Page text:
9th annual festival gives visitors a taste of ruralism

Walking into the Pierce College Farm Center with the sound of country music in the air, the sights and aromas transport visitors from the urban setting to dust-covered farmland for the ninth annual Halloween Harvest Festival.

The Farm Center is open to the public between Sept. 27 and Nov. 3 from 10 a.m. to 7 p.m.  Kid-friendly attractions include pony rides and arts and crafts, but when the sun goes down the center is transformed into a Fright Fest that has thrill-seekers holding each other a little closer.

Hannah Sweiss, 29, and her daughter, Sannah Sweiss, 3, have made the Harvest Festival an annual tradition for the last three years.

“We’ve been waiting for it to open, so that’s why we came on the very first day,” Hannah said.

She said they took advantage of the arts and crafts tent to paint pirate and Frankenstein masks for Halloween and plan to be back numerous times throughout the season.

Sannah was all smiles as she rode the Magical Carousel with her mother by her side.

After the carousel, guests can ride Paint, one of the eight ponies that will be accommodating riders seven days a week.

Wendi Spielman is one of the handlers that works with the ponies. She grooms Paint to get all the dust off and picks his hooves to make sure there are no rocks in them before he gives his first ride.

Paint was selected to give rides because of his calm nature.

“He’s one of our most reliable ponies, real calm and collected,” Spielman said. “He’s one of the first ones we go to.”

Spielman had her first encounter with a horse at a young age, and it was then that her love of horses began.

“I got into it because on my first birthday I went on a pony ride,” Spielman said. “So whenever I have a kid that comes and it’s their first pony ride, and they’re super excited about it, that makes me feel special to give them their first ride.”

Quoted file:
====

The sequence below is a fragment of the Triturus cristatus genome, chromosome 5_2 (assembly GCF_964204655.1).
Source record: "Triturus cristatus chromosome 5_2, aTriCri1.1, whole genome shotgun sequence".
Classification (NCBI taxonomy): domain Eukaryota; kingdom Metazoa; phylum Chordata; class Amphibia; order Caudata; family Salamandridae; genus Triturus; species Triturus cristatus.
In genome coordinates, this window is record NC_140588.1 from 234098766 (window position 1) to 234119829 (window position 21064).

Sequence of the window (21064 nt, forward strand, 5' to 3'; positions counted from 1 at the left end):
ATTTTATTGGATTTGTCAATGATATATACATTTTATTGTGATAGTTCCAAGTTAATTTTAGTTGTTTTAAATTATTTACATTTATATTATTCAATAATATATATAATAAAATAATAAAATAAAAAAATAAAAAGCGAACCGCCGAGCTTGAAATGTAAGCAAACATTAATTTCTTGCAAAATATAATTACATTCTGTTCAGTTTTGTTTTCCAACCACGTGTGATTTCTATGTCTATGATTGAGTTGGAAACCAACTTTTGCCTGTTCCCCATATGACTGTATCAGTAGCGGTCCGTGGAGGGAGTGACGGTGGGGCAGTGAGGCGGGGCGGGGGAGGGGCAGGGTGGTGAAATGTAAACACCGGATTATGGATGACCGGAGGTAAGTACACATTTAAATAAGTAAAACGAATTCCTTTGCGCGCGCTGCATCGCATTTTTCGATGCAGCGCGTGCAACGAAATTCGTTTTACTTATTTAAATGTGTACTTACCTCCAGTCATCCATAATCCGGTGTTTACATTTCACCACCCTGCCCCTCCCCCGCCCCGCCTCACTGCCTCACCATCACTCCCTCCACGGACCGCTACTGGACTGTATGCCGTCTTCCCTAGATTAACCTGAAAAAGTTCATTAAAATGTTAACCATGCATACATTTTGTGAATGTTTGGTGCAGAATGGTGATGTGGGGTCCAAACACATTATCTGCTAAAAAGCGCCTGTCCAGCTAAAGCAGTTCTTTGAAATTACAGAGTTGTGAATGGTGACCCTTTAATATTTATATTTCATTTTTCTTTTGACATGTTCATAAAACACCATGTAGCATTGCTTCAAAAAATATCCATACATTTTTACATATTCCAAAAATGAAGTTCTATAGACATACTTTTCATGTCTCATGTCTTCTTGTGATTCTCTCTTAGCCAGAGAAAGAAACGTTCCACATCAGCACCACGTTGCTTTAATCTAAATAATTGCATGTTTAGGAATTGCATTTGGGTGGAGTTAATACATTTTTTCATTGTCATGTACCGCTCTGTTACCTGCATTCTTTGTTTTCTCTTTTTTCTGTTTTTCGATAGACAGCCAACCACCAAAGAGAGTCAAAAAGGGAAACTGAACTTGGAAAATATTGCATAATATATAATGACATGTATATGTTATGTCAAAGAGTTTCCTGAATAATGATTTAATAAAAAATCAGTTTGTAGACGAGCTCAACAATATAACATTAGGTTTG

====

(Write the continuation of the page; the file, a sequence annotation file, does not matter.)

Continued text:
The plan is to have each of the ponies give rides no more than four hours a day in order to not overwork the animals, according to Spielman.

Palmdale resident Harley Roque, 20, goes to College of the Canyons and works at the Harvest Festival.

His favorite part of the day is being able to tell kids jokes, while they mine for gems and fossils in the sand at his station.

“What does the farmer plant?” Roque asked, trying to keep a straight face. “Beets me.”

He smiled as a little boy and his family came up to mine for the treasures hidden in the sand.

After the he pours the sand in the strainer, the miners get to keep all the gems and fossils they find, according to Roque.

He also provides them with an information card so the experience is educational.

It is also all about the interaction with the children for twin sisters Marie and Marisa Flores, 18, who were hired to work at the Arts and Crafts tent.

The twins, both Pierce College students whose majors are undecided, help children paint masks and create small art projects.

“I’m excited to watch the different way that they paint the mask, and how some people are creative,” Marisa said.

The twins are looking forward to taking advantage of other activities available for guests.

“The bungee jumping, it’s fun,” Marie said. “Or any of the jumpers are cool too.”

Unlike her sister, Marisa is looking to be frightened by the Fright Fest attractions.

“I’m excited for the scary corn maze,” she said. ” I hear there are chainsaws chasing people, so I’m nervous and excited for that.”

All of the Fright Fest attractions, including the Creatures of the Corn maze, are open after 7 p.m.